The 9 Best National Parks for Phenomenal Fall Foliage

For some autumnal adventure of the colorful kind, head to these places across the United States.

With the glowing golds of aspens and hickories, the burnt orange of sumac, and the vermilions and plums of oaks and maples, the turning of the leaves in the United States every autumn is one of nature’s most spectacular displays. National parks, with their thick forests and open spaces, are splendid—and photogenic—places to take in these vivid hues.

We’ve pulled together here a guide to nine national parks in the United States that offer particularly brilliant fall colors and the best spots to enjoy them, whether you’re looking to kayak or you’ve got a group of hikers in tow. We also broke down the best time of year to visit, based on when the foliage is at its peak.

Note: Temperature, rainfall, elevation, and yes, fire, all influence the timing and location of fall foliage displays; check national park websites for peak color alerts and the best times to visit.

Trees of various different colors (green, yellow, orange) on either side of a river running through a canyon in Zion National Park

The oranges and yellows of the changing trees are a lovely contrast to Zion’s pink canyons.


1. Zion National Park

  • Utah
  • Best time for fall colors: Mid-September through early November

The fall season is a magical time to visit Zion National Park. With plenty of campgrounds for a few final sleeps outdoors before the snow settles in and lots of road trip routes, the park offers myriad place to admire fall’s greatest show minus the crowds. High elevations in the park peak around 11,000 feet, where the fall foliage among the aspen trees begins its trickle down to lower heights. Thanks to the elevation variation, this park offers a long foliage season.

One of the first areas to experience the fall color change is Cedar Mountain, followed by East Zion Plateau, Zion Ponderosa. and St. George. For a hike, the Virgin River offers some spots for taking in the shifting leaves. Kick off the route on the Riverside Walk (2.2 miles) and connect with the Emerald Pools Trail. The Zion Narrows are accessible via hiking along the riverbed from the Temple of Sinawava shuttle stop.

Grand Teton National Park

Look for changing colors at Grand Teton National Park.

Flash Parker

2. Grand Teton National Park

  • Wyoming
  • Best time for fall colors: September through mid-October

From quaking aspens to willows, Grand Teton National Park offers more viewpoints than you could visit in a single trip. But do yourself a favor and place Oxbow Bend at the top of your list. This overlook spans water and mountains and looks best in the early morning light. (It can get crowded, be prepared!)

If a hike is what you’re after, the 5.8-mile Aspen Ridge–Boulder Ridge Loop weaves through aspen groves and the shore of Phelps Lake—it’s a great way to find some quiet after groups of photographers at spots like the Snake River Overlook.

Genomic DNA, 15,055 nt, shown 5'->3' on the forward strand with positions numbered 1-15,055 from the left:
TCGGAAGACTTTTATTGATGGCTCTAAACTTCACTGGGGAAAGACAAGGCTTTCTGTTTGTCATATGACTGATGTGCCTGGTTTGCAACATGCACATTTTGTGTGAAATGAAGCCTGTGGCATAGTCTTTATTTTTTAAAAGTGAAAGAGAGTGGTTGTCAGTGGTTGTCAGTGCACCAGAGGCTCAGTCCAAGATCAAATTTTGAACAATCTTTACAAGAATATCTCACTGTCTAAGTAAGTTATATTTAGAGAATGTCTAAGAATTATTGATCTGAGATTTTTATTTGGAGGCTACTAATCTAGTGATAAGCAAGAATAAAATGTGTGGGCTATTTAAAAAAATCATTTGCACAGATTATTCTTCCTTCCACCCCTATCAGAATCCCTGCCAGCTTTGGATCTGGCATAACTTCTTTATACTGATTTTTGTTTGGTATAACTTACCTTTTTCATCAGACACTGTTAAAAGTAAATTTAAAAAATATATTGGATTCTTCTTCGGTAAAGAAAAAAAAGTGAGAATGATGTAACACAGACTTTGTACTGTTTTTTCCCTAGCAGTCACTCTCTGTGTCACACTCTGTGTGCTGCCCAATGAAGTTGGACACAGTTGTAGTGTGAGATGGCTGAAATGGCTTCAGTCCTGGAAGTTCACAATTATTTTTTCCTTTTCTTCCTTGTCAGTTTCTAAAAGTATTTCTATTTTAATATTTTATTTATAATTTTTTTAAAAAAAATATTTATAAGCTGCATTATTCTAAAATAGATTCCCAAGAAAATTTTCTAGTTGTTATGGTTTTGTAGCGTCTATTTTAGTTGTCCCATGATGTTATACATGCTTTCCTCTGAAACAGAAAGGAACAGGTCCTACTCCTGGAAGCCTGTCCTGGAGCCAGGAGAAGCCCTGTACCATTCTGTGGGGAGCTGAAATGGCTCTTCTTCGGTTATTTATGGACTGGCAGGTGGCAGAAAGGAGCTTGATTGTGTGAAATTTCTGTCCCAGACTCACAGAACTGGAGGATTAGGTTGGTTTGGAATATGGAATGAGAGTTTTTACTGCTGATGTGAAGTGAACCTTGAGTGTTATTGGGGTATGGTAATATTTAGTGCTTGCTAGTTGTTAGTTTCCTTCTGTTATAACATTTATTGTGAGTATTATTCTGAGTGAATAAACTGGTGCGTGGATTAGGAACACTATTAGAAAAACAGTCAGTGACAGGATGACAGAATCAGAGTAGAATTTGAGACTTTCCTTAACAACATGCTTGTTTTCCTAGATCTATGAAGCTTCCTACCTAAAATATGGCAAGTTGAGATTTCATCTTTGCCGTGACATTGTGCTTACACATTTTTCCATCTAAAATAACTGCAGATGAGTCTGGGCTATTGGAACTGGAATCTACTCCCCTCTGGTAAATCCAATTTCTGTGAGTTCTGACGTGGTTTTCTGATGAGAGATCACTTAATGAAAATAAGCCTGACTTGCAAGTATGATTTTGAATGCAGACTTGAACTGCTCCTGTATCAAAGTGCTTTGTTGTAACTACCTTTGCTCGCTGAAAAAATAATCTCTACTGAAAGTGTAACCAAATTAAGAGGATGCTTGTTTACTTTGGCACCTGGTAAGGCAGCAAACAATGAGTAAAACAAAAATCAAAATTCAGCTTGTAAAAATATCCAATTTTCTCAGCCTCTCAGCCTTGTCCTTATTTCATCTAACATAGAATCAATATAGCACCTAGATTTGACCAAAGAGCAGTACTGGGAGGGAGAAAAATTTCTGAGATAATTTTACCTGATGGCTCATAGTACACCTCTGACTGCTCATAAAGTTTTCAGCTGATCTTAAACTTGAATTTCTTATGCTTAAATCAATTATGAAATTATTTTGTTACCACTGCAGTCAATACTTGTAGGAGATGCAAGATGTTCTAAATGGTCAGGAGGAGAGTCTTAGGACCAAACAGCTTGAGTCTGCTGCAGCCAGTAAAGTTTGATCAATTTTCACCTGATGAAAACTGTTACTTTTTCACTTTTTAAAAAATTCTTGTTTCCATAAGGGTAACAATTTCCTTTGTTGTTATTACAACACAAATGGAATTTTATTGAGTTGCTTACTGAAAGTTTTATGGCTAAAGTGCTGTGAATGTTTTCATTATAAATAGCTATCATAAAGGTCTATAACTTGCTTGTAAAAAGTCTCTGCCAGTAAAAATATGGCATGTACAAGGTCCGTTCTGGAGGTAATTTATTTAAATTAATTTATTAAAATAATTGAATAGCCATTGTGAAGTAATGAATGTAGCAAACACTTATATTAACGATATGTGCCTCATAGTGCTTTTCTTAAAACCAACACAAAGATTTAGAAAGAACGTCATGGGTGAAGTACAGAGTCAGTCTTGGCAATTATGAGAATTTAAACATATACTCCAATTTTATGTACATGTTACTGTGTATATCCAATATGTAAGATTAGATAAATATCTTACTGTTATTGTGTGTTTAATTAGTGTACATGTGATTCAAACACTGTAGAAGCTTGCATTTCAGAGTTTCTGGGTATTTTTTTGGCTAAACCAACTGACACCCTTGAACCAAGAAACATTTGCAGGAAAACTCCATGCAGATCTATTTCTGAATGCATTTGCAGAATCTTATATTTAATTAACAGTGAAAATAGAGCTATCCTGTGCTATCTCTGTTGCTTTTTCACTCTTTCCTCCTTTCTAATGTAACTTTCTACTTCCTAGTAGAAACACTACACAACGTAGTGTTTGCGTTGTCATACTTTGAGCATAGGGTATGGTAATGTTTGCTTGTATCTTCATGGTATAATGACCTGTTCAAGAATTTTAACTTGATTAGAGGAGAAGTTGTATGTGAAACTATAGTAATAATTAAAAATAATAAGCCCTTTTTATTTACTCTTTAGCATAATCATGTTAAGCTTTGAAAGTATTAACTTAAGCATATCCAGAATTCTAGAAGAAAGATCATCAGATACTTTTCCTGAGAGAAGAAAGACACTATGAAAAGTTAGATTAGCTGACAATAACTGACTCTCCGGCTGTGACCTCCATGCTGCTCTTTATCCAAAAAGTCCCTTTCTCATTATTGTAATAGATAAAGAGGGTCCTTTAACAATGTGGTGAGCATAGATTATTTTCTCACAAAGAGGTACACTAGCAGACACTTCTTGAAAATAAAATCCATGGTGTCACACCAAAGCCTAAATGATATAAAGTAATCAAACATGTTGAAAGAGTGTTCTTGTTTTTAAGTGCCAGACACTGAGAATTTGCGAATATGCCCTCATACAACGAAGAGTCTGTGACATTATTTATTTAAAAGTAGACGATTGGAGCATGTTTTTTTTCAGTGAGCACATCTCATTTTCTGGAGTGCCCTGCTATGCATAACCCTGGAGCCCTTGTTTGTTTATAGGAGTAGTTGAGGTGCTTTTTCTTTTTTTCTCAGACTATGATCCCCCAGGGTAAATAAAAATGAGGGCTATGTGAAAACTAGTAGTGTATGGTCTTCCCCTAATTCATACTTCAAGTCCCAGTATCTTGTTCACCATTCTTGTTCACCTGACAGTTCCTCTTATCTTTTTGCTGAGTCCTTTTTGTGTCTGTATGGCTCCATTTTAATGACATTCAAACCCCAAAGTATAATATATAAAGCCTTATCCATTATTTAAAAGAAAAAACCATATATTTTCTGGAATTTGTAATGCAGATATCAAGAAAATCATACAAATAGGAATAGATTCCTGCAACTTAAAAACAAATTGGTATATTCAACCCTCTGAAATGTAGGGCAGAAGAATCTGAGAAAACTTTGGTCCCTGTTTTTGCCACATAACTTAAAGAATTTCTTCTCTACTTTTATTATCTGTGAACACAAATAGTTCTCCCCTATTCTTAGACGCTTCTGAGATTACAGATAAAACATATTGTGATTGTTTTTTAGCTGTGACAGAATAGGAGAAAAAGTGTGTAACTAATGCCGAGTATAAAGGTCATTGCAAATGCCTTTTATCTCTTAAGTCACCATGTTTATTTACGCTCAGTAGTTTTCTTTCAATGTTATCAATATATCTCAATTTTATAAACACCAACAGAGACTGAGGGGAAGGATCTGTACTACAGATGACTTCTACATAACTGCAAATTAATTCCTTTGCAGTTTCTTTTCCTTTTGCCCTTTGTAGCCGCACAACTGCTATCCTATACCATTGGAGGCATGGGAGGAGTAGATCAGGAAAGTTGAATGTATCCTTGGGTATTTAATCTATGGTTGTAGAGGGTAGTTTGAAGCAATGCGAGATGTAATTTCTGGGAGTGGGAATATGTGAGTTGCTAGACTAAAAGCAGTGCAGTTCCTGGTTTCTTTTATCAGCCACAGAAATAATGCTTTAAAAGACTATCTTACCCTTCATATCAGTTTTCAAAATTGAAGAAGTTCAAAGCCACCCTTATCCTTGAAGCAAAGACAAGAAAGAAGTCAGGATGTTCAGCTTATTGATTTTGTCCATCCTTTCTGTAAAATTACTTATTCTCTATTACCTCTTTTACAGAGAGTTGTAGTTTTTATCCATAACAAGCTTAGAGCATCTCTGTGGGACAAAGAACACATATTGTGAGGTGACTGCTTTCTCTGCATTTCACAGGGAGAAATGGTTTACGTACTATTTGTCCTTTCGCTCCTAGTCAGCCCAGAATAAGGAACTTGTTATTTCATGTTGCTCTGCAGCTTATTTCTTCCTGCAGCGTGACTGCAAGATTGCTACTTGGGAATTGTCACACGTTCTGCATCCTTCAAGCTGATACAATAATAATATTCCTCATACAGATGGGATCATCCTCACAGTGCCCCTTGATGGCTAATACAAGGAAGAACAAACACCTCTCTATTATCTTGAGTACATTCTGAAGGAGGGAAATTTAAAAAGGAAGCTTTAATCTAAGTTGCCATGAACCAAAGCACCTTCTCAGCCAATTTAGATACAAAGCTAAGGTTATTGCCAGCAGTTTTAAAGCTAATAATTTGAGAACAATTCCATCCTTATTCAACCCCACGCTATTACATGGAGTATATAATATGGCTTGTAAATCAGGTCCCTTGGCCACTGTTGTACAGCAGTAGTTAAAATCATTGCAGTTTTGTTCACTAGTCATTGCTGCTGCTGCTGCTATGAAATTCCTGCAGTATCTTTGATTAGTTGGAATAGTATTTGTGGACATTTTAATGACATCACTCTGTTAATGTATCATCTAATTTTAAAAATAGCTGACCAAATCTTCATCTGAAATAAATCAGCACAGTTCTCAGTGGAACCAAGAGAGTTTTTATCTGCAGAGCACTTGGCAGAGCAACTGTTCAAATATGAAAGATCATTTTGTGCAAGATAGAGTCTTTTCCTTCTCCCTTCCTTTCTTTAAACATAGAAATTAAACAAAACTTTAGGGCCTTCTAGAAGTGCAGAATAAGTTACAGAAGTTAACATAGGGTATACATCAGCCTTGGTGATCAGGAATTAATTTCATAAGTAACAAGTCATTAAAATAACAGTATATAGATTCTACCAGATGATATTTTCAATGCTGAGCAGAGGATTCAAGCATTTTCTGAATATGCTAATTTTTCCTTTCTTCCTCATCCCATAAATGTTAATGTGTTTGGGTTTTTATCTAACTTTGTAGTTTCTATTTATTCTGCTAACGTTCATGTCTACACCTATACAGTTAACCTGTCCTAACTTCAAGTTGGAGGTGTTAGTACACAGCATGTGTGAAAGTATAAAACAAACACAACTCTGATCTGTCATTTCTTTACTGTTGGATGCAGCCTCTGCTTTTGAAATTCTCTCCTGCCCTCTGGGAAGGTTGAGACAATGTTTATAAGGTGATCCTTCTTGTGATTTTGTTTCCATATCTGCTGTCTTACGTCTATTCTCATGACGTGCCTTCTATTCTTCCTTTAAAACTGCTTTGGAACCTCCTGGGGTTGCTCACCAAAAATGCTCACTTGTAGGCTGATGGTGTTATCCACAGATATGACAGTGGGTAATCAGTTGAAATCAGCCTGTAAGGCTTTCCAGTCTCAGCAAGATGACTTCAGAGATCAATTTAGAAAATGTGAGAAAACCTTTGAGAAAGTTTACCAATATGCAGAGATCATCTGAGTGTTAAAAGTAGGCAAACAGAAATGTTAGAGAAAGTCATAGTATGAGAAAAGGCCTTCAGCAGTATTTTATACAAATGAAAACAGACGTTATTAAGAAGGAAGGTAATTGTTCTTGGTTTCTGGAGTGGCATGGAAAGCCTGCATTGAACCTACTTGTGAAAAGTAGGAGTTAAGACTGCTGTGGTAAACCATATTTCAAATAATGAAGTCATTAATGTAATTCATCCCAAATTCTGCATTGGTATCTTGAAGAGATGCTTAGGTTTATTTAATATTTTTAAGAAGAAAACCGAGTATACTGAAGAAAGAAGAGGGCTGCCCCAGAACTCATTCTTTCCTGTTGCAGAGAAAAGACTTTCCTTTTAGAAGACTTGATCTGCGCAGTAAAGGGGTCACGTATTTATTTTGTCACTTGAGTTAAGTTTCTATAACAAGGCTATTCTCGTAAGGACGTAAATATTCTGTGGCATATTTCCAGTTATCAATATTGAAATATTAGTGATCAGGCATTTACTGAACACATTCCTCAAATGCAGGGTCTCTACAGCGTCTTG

A train going under a bridge at Cuyahoga National Park

National parks aren’t just for hiking—you can enjoy them by train too.

Photo by Shutterstock

3. Cuyahoga Valley National Park

  • Ohio
  • Best time for fall colors: October

You’ll find peak fall foliage around the third week in October, but the entire month is an appealing time to visit Cuyahoga Valley National Park. If you’re visiting on the earlier side of October, make time to stroll the inner loop of the Oak Hill Trail, where maple and sassafras trees explode in color, as well as white ash and big tooth aspen trees.

Brandywine Falls is the place to be come mid-October. The Brandywine Gorge Trail is full of red sugar maples and oaks this time of year. The final weeks of October showcase late-turning oaks in the Ledges Overlook area.

Red, yellow, and green trees by a lake in Acadia National Park

New England has some of the best fall foliage in the nation.

4. Acadia National Park

  • Maine
  • Best time for fall colors: October

In autumn, the thickly forested peaks that slope down to the Atlantic in Acadia National Park are a colorful contrast to the blue sea. Some of the most photogenic views of the park’s craggy coastline can only be appreciated from a boat, but you won’t see its blueberry bushes turn lipstick red or the sumac flame scarlet unless you hike one of the park’s more than 100 trails.

The area’s best view is from the Blue Hill Overlook atop Cadillac Mountain—which at 1,529 feet is the tallest peak on the East Coast—and it’s worth the seven-mile round-trip hike for a look. Toward the base of the mountain (just off Park Loop Road), the 187-acre Jordan Pond provides a wash of color against two rounded hills known as the Bubbles, which offer a spectacular view of a multi-hued treeline in the backdrop. For a truly classic fall color experience, take a horse-drawn carriage ride through the park and listen to the hooves clop over fallen leaves.

Groves of aspen in Rocky Mountain National Park glow yellow and orange in the fall.

Groves of aspen in Rocky Mountain National Park glow yellow and orange in the fall.

Photo by haveseen/Shutterstock

5. Rocky Mountain National Park

  • Colorado
  • Best time for fall colors: September through October